All eyes focused on Senate Majority Leader Mitch McConnell, R-Ky., this week. McConnell faced mounting opposition from his own ranks on an effort to repeal and replace ObamaCare. Few saw a way out of this legislative cul-de-sac.
A veteran Senate aide had few ideas as to how McConnell could jimmy free the necessary votes to pass the Republican health care bill. But the aide offered this gem:
“McConnell’s a lot like Wesley Snipes in ‘Passenger 57,’” observed the staffer. “Always bet on McConnell.”
And sure enough, that’s what everyone did. Democrats and Republicans alike. Never underestimate a parliamentary tactician and legislative mastermind like Mitch McConnell. Foes do so at their own peril.
“I don’t count Senator McConnell out,” conceded Senate Minority Leader Chuck Schumer, D-N.Y.
“I expect to have the support to get it done. And yes, we will vote this week,” predicted Senate Majority Whip John Cornyn, R-Texas.
But it never looked like McConnell even made it to the casino.
Senate Republicans appeared uncharacteristically jittery last week, hours before McConnell unveiled the GOP health care benchmark to a closed-door conclave.
“Until you see it in writing, you don’t know if it’s real,” said Sen. Bill Cassidy, R-La., of provisions that were promised in the discussion draft. “Until it’s there, it ain’t there.”
Everyone knew that Sen. Lisa Murkowski, R-Alaska, could be a swing vote on the health care plan. A coterie of reporters briefly chased Murkowski last Wednesday night, asking if she wanted to talk about health care.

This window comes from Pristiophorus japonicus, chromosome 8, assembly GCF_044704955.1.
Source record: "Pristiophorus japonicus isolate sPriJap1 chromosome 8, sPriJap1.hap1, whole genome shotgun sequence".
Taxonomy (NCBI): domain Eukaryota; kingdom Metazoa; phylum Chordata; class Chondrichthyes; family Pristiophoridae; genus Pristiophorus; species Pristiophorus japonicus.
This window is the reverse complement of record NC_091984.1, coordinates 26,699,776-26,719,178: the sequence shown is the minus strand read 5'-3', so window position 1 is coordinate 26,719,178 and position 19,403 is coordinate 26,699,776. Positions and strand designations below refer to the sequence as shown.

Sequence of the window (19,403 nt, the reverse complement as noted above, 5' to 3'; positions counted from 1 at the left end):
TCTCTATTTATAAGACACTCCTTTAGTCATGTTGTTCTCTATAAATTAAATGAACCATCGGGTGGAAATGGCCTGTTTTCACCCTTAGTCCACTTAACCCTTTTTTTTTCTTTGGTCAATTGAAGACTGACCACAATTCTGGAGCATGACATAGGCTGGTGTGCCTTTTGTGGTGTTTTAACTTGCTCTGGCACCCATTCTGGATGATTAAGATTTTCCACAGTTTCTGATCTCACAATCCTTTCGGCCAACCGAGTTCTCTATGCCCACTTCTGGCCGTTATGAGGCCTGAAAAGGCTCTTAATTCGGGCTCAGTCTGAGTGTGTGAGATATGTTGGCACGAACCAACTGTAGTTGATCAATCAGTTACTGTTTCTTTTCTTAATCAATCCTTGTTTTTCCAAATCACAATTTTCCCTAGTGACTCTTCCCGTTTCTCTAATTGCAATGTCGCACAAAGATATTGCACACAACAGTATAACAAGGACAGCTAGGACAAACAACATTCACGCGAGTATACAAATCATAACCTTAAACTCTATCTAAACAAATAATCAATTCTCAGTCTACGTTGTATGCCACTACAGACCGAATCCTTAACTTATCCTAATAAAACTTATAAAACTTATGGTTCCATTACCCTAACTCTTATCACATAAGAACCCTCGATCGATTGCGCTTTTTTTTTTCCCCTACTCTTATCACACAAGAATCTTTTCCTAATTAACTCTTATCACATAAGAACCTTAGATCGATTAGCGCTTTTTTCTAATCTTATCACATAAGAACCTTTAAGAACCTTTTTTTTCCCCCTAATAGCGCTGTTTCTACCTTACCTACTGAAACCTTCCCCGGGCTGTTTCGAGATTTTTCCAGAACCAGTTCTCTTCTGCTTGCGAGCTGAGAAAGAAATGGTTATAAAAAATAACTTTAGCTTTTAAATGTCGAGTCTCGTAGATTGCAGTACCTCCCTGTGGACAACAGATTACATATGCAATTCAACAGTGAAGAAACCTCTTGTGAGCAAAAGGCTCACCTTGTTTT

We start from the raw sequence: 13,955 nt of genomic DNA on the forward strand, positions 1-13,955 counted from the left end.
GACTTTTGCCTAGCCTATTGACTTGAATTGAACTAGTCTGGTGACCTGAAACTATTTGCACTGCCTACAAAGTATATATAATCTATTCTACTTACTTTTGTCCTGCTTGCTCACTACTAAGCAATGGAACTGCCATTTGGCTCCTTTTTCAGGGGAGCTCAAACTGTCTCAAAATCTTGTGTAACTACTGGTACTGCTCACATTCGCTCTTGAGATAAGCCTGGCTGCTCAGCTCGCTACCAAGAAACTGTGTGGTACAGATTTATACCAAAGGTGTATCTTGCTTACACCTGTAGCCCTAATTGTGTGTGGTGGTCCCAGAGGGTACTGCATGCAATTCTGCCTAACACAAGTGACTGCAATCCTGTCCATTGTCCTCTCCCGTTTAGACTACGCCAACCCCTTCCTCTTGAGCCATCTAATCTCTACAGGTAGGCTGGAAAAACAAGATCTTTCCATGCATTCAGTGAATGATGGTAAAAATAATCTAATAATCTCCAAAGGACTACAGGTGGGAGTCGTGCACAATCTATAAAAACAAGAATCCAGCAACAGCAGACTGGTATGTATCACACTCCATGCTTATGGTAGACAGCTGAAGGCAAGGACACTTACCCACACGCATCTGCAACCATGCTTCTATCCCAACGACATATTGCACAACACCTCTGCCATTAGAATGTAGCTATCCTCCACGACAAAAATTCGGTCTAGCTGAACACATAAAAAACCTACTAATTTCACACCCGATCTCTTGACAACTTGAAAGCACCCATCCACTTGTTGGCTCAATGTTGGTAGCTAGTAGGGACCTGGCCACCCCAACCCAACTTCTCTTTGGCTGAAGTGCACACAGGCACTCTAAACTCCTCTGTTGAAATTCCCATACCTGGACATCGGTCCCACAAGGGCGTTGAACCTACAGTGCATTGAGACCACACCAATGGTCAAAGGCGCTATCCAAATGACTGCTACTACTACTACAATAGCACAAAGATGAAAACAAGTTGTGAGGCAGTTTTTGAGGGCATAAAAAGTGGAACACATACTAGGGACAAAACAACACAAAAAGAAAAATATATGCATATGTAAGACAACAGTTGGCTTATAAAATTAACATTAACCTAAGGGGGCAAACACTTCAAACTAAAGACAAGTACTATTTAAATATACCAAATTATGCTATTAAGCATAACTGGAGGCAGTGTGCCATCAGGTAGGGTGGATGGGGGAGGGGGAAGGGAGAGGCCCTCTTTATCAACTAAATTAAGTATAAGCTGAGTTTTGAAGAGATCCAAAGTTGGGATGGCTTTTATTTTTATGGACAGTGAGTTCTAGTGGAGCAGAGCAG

“Not really,” hollered the Alaska Republican over her shoulder as she disappeared into the Senate chamber.
Here’s McConnell’s gambit. Republicans hold 52 Senate seats. The leader aimed to cobble together a coalition of 50 GOP senators who would vote yes on the bill and deploy Vice President Pence to break the tie. McConnell could only lose two GOPers and still thread the needle. But it didn’t take long for Sens. Rand Paul, R-Ky.; Mike Lee, R-Utah; Ted Cruz, R-Texas; Ron Johnson, R-Wis.; and Dean Heller, R-Nev., to oppose the health care package.
The key was not whether McConnell had the votes to pass the bill, but whether the leader had the votes just to start debate on the plan. The Senate requires 51 yeas on what’s called the “motion to proceed” to the health care bill. But McConnell lacked even that meager support.
Republicans knew that Democrats would filibuster a bill to repeal and replace ObamaCare. Conventional legislation needs 60 votes to break a filibuster to start debate and 60 votes to halt debate. McConnell knew Democrats would block the GOP at every turn, as Republicans only commanded 52 votes. But there’s a way around that. A special process called “budget reconciliation” lowers the threshold to a simple majority (51 yeas) to bring a bill to the floor. Budget reconciliation turns off most filibusters. But you still have to figure out a way to get onto the bill.